In light of the upcoming New York Giant’s Super Bowl victory parade in New York City, public outcry for a parade honoring soldiers who have returned from Iraq are growing louder:
A ticker-tape parade for the Super Bowl Champion New York Giants on Tuesday has helped spark a growing national debate over how veterans coming back from the Iraq War should be honored.
“Getting Super Bowl-champ football players a parade in their hometowns is never an issue. But Iraq War veterans?” Paul Rieckhoff, founder of the Iraq and Afghanistan Veterans of America, wrote in a blog post this week. “For some reason, they’re running into all kinds of resistance.”
In defense of the Gotham city government, and in fairness to King Bloomberg, he is only following direction from Pentagon leaders who are reluctant to hold a parade for Iraqi veterans while other service members were still fighting in Afghanistan.
Michael Bloomberg said that New York isn’t holding a parade at this time because Pentagon officials told the city they don’t want to have one with troops still fighting in Afghanistan.”We simply don’t think a national-level parade is appropriate while we continue to have America’s sons and daughters in harm’s way,” said Col. David Lapan, spokesman for Joint Chiefs Chairman Gen. Martin Dempsey.
“While we are very appreciative of the offer to host such a parade to recognize the significant accomplishments of those who have served in Iraq, Gen. Dempsey has expressed the view that he doesn’t think it is appropriate while we still have forces engaged in combat operations in Afghanistan,” he said.
Fair enough, I suppose, but these concerns have not stopped other cities from hosting their own military parades.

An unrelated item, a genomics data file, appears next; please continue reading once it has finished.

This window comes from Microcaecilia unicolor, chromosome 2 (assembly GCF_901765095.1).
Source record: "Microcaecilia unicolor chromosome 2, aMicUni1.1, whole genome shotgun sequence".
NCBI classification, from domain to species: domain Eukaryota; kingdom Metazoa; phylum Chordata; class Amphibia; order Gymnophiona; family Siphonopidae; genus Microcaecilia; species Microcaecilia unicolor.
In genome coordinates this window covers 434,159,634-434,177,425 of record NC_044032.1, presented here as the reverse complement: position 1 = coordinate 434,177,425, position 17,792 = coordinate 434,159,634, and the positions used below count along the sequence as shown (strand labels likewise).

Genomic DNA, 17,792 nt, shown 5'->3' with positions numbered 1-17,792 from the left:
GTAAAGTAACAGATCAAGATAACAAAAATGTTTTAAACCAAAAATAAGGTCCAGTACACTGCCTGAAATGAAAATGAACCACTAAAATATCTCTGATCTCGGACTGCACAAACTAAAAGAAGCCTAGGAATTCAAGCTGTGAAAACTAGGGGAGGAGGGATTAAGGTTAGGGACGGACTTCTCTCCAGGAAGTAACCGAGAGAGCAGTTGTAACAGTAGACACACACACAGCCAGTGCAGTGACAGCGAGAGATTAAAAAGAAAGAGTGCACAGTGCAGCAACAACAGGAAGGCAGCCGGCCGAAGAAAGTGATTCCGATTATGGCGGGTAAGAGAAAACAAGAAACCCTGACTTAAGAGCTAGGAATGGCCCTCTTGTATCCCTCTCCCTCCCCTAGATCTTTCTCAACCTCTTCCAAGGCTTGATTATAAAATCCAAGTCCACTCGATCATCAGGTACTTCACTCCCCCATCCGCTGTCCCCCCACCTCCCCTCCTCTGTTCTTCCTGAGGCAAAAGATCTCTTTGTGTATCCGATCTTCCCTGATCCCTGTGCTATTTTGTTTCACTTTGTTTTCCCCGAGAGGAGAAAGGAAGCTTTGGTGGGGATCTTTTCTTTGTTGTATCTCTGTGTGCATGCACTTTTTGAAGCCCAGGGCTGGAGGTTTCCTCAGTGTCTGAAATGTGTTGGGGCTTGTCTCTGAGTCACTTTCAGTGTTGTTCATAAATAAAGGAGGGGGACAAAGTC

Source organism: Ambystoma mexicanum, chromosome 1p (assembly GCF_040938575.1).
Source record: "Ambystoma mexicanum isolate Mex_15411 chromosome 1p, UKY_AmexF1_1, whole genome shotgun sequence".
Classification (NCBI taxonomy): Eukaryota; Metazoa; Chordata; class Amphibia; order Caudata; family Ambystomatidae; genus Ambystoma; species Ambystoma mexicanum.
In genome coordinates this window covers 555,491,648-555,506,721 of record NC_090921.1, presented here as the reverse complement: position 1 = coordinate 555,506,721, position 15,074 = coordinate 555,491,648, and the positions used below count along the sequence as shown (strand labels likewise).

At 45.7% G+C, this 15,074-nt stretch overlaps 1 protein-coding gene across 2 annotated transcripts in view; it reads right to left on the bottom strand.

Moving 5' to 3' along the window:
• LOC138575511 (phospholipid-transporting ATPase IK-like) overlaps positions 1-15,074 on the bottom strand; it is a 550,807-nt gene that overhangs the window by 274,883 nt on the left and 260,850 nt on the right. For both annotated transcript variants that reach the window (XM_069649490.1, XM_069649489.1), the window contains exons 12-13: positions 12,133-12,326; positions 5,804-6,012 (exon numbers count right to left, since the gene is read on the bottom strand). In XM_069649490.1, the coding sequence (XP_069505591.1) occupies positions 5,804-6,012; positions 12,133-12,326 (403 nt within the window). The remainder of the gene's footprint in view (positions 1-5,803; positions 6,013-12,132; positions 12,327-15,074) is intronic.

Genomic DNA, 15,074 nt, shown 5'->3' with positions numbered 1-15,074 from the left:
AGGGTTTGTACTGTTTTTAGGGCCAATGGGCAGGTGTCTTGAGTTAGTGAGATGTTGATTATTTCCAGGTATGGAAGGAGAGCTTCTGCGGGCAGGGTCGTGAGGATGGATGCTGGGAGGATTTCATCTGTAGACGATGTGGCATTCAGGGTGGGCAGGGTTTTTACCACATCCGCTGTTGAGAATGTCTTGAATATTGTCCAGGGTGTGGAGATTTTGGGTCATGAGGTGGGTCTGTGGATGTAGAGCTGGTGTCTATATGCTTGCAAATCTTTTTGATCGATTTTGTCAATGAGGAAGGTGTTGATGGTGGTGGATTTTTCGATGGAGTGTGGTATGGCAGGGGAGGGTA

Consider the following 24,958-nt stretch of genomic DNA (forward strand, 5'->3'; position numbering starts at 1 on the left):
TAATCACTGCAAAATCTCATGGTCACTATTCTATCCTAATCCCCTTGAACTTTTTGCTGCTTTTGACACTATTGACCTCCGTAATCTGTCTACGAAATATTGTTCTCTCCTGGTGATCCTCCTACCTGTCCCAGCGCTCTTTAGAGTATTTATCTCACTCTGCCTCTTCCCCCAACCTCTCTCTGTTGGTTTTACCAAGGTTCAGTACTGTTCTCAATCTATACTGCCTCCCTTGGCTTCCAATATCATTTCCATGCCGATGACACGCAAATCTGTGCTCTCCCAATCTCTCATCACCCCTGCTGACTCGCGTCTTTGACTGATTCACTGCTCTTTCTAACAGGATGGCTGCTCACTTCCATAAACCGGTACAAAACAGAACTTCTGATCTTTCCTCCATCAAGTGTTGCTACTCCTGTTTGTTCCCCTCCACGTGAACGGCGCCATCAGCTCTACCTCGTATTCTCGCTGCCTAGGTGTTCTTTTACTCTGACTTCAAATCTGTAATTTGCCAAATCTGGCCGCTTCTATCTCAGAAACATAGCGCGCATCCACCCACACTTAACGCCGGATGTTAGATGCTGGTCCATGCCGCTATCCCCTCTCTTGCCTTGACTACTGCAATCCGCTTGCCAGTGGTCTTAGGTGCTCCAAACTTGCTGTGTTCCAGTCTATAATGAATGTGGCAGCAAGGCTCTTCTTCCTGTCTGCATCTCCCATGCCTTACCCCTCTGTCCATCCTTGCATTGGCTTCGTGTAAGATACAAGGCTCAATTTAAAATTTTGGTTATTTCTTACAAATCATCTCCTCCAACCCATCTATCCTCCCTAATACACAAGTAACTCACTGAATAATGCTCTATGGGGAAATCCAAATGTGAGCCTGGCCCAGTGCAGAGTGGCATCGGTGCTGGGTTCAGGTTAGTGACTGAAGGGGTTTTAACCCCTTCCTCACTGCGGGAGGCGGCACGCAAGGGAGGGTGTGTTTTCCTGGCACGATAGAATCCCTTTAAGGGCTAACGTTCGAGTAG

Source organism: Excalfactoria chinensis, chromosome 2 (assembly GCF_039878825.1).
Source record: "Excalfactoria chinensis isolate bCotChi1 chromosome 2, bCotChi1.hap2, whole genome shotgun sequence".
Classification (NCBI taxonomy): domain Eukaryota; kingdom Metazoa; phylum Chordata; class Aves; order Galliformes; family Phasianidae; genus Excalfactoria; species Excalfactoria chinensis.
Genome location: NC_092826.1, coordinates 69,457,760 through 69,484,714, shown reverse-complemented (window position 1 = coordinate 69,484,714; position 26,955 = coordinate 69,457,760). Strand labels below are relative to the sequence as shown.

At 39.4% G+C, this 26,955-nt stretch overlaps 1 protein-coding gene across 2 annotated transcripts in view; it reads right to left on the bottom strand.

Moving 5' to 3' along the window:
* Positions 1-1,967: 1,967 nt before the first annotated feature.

But a parade for veterans held two weeks ago in St. Louis, which drew tens of thousands of people, has launched a movement for more parades across the country.Craig Schneider and Tom Appelbaum, two St. Louis men who had not served in the military, organized the St. Louis parade after posting the idea on a Facebook group and growing support there.
Rep. Russ Carnahan (D-Mo.), who represents St. Louis and attended the parade, called it “a stunning display of patriotism and gratitude for our returning troops from Iraq.
“To witness thousands of people along the parade route embrace these soldiers, saying ‘thank you, welcome home’ was truly inspirational,” he said.
Appelbaum said that since the parade, he’s received inquiries from citizens and officials in 20 cities across the country, from Tucson to Philadelphia to San Antonio, to hold parades of their own. He thinks New York should also hold one.
One can understand the importance of having a parade in New York City. It is the metropolis of the world and the economic and innovative signature city of the US. Moreover, the war that sent the men and women of our military to Afghanistan and Iraq started there. I see a very large parade there in the future but as long as the Pentagon hold objections, that day will have to wait.